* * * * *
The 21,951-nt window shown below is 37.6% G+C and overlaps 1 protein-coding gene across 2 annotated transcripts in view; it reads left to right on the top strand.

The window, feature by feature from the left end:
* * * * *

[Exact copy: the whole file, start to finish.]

The 21,951-nt window shown below is 37.6% G+C and overlaps 1 protein-coding gene across 2 annotated transcripts in view; it reads left to right on the top strand.

The window, feature by feature from the left end: